Hank Willis Thomas and Emily Shur, Freedom From Want, 2019
There is no denying that Norman Rockwell’s Four Freedoms—a visual interpretation of President Franklin D Roosevelt’s 1941 State of the Union address—shaped the face of US visual culture. Illustrating the fundamental rights of “freedom of speech, freedom of worship, freedom from want, and freedom from fear”, they cast a view of an idealised America, but one which was entirely white. In 2018, Hank Willis Thomas and Emily Shur reimagined these images, under the umbrella of the politically active artist collective For Freedoms (a canny take on the original name). They photographed scenes of a multicultural society that includes artists, activists, public figures and more. Not content with four views, they created 82, all of which present a more accurate account of the country’s modern-day makeup.
Danh Vo, We The People, 2011
We the People is a 1:1, minutely detailed replica of the Statue of Liberty rendered in exactly the same thin hammered copper as the original frame Frédéric Auguste Bartholdi made for the Statue of Liberty in the nineteenth century. The aim for the project was to “turn something familiar into something very unfamiliar” Vo said, by dismantling the statue and laying it bare, in pieces, across the gallery floor, revealing just how delicate the monument really is, both materially, and as a synecdoche for American freedom and resilience.
Kent Monkman, Welcoming the Newcomers, 2019
Kent Monkman is a Cree artist who turns the narratives of colonisation across Canada and the United States on their head. In Welcoming the Newcomers, he envisages a scene which mirrors the composition of Géricault’s Raft of the Medusa, alluding to its narrative of shipwreck and starvation through the context of the “wooden boat people” who arrived on North American shores. The painting presents Monkman’s gender-fluid alter ego Miss Chief Eagle Testickle as the central figure, who extends a life-saving hand to an enslaved African man while conquistadors and Puritans struggle to gain footing on land. The work was one of two commissioned for The Met’s Great Hall, in an effort to reassess the stories that are venerated throughout its historical collection.
Harmony Korine, Spring Breakers, 2012
On the face of it, Harmony Korine’s Spring Breakers—the director’s shiny, blingy 2013 dark comedy—is all boobs, beaches and babes. But you barely have to scratch the surface of the Florida-based vacation-romp-gone-bad to see its searing, scathing attack on the modern day American teen dream. Much of the film is unflinchingly grotesque, dialling up its hot young cast’s sexuality to nigh-on pornographic proportions. The film’s anti-hero of sorts—a rapper, drug-pusher and arms dealer going by the name Alien—arguably embodies everything that’s hideous about modern interpretations of American-ness: he describes his life as the “American Dream”, in between ogling young girls, waving around dollar bills and apparently giving a gun a blow job. It’s ludicrous and hideous at equal turns, a high-octane, brash performance of “too much of a good thing”; a sardonic commentary of the disconnect between performative fun, freedom and the real-life horror of what that often entails.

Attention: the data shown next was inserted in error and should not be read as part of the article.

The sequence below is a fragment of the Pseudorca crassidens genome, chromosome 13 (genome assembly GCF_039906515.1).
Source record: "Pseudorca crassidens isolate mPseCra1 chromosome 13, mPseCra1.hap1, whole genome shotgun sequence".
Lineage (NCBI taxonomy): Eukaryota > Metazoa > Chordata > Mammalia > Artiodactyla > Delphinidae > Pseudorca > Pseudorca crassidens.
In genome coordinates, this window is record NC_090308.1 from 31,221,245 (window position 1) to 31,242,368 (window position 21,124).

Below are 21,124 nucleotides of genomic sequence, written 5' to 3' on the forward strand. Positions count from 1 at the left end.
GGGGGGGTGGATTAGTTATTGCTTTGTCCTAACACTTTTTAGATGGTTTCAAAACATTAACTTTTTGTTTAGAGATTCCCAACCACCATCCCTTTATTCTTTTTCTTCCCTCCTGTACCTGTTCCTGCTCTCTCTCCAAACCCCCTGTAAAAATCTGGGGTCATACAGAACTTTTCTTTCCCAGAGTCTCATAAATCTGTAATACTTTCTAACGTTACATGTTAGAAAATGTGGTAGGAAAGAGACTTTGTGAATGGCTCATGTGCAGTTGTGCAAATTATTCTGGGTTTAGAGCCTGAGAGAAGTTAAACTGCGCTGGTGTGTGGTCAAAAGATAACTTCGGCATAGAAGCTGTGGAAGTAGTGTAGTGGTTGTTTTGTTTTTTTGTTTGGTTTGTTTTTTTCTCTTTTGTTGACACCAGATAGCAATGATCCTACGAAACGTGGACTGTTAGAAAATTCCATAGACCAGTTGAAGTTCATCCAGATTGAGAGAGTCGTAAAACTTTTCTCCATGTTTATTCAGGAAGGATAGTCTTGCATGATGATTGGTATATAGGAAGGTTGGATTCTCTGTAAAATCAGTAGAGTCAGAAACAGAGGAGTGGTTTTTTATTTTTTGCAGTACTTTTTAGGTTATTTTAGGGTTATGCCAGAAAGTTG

Ming Smith, America Seen Through Stars and Stripes, New York City, New York Painted, 1976
The red paint trickling down the hazy photograph might be the marks of defiance, its subject turned to face the camera head-on in mirrored sunglasses, or these wild streaks could be a symbol of the turbulence that defined America during the 1970s. Through Ming Smith’s overlaid hand-painting, the stripes of the national flag appear to unfurl and break apart, much like a country bitterly divided over questions of race. Smith was the first female African American photographer to have her work in the collection of New York’s Museum of Modern Art, and the first female member of the photography collective Kamoinge Workshop, a group of New York-based black photographers founded in 1963. Yet she has only recently been more widely recognised as a photographer and artist, with her first monograph released this month by Aperture. Her focus is on the racial politics of America, with her hazy black and white photographs of everyday encounters often transformed by double exposure, collage and layers of paint. As she stated in an interview this year, “I guess in my world I just go for things regardless of the boundaries, because I’ve always had to break boundaries.”
Shirin Neshat, Land of Dreams, 2019
What happened to the American Dream? In the dystopian settings of Shirin Neshat’s three-part film and photographic work, the exiled artist gives her own version, following a young Iranian woman, who, like Neshat herself, is in search of a place to belong and call her own in a mythologised and fractured land. Land of Dreams itself unfolds like a dream, with surreal sequences and Neshat’s signature black-and-white. Portrait photographs that accompany two film works document the disillusioned and disenfranchised people of the US, the displaced dreamers. The work is a rich depiction of the US through the eyes of an immigrant, and an incisive commentary on the impact on individuals under Trump’s regime.
Gina Beavers, American Flag Sponge Butt Cake, 2020
In an age often characterised by a collective addiction to the internet, Donald Trump’s uncensored Twitter rampages are surely the toxic beacon for our screen-based entrapment. The source material for the thickly-layered compositions of American artist Gina Beavers is rooted in the digital images that circulate online, from #FoodPorn to make-up tutorials. Her unusual paintings, which border on sculpture, are built up through dense accumulations of acrylic medium or foam. Inspired by underground comics and outsider art, her work explores contemporary trends, highlighting the divide between our digital and physical lives. She raises questions around the desires and self-obsession that have come to define our age. American Flag Sponge Butt Cake satirises the relentless pressure to perform amidst a culture focused on the attention economy, serving up an all-American slice of a posterior in a minuscule striped bikini. Good enough to eat?